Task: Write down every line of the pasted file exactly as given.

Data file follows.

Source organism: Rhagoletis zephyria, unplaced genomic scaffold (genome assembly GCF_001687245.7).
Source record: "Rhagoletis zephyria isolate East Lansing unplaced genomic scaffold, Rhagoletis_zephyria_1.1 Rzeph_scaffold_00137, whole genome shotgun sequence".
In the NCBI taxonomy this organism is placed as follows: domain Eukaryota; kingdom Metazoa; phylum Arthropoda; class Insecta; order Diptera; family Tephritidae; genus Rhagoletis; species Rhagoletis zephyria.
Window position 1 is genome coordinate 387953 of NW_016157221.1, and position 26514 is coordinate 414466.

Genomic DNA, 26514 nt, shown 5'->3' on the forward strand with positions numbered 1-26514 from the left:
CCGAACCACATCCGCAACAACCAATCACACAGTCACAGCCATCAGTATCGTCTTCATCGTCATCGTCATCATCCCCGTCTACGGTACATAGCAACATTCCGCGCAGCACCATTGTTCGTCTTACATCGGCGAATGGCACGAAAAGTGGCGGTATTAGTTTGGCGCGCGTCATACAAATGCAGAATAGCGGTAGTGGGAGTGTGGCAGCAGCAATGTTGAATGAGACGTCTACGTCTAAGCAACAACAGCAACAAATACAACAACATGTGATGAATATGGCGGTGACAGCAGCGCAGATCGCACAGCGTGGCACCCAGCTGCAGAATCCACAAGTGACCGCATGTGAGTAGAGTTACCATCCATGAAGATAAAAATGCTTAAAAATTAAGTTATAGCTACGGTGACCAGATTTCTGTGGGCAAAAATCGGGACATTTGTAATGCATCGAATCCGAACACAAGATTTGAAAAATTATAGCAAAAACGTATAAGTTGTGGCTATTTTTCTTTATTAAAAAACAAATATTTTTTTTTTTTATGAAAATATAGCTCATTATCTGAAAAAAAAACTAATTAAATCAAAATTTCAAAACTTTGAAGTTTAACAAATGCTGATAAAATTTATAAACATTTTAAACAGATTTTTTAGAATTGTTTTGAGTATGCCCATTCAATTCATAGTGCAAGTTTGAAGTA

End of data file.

Source organism: Rhagoletis zephyria, unplaced genomic scaffold (genome assembly GCF_001687245.7).
Source record: "Rhagoletis zephyria isolate East Lansing unplaced genomic scaffold, Rhagoletis_zephyria_1.1 Rzeph_scaffold_00137, whole genome shotgun sequence".
In the NCBI taxonomy this organism is placed as follows: domain Eukaryota; kingdom Metazoa; phylum Arthropoda; class Insecta; order Diptera; family Tephritidae; genus Rhagoletis; species Rhagoletis zephyria.
Window position 1 is genome coordinate 387953 of NW_016157221.1, and position 26514 is coordinate 414466.

Genomic DNA, 26514 nt, shown 5'->3' on the forward strand with positions numbered 1-26514 from the left:
CCGAACCACATCCGCAACAACCAATCACACAGTCACAGCCATCAGTATCGTCTTCATCGTCATCGTCATCATCCCCGTCTACGGTACATAGCAACATTCCGCGCAGCACCATTGTTCGTCTTACATCGGCGAATGGCACGAAAAGTGGCGGTATTAGTTTGGCGCGCGTCATACAAATGCAGAATAGCGGTAGTGGGAGTGTGGCAGCAGCAATGTTGAATGAGACGTCTACGTCTAAGCAACAACAGCAACAAATACAACAACATGTGATGAATATGGCGGTGACAGCAGCGCAGATCGCACAGCGTGGCACCCAGCTGCAGAATCCACAAGTGACCGCATGTGAGTAGAGTTACCATCCATGAAGATAAAAATGCTTAAAAATTAAGTTATAGCTACGGTGACCAGATTTCTGTGGGCAAAAATCGGGACATTTGTAATGCATCGAATCCGAACACAAGATTTGAAAAATTATAGCAAAAACGTATAAGTTGTGGCTATTTTTCTTTATTAAAAAACAAATATTTTTTTTTTTTATGAAAATATAGCTCATTATCTGAAAAAAAAACTAATTAAATCAAAATTTCAAAACTTTGAAGTTTAACAAATGCTGATAAAATTTATAAACATTTTAAACAGATTTTTTAGAATTGTTTTGAGTATGCCCATTCAATTCATAGTGCAAGTTTGAAGTA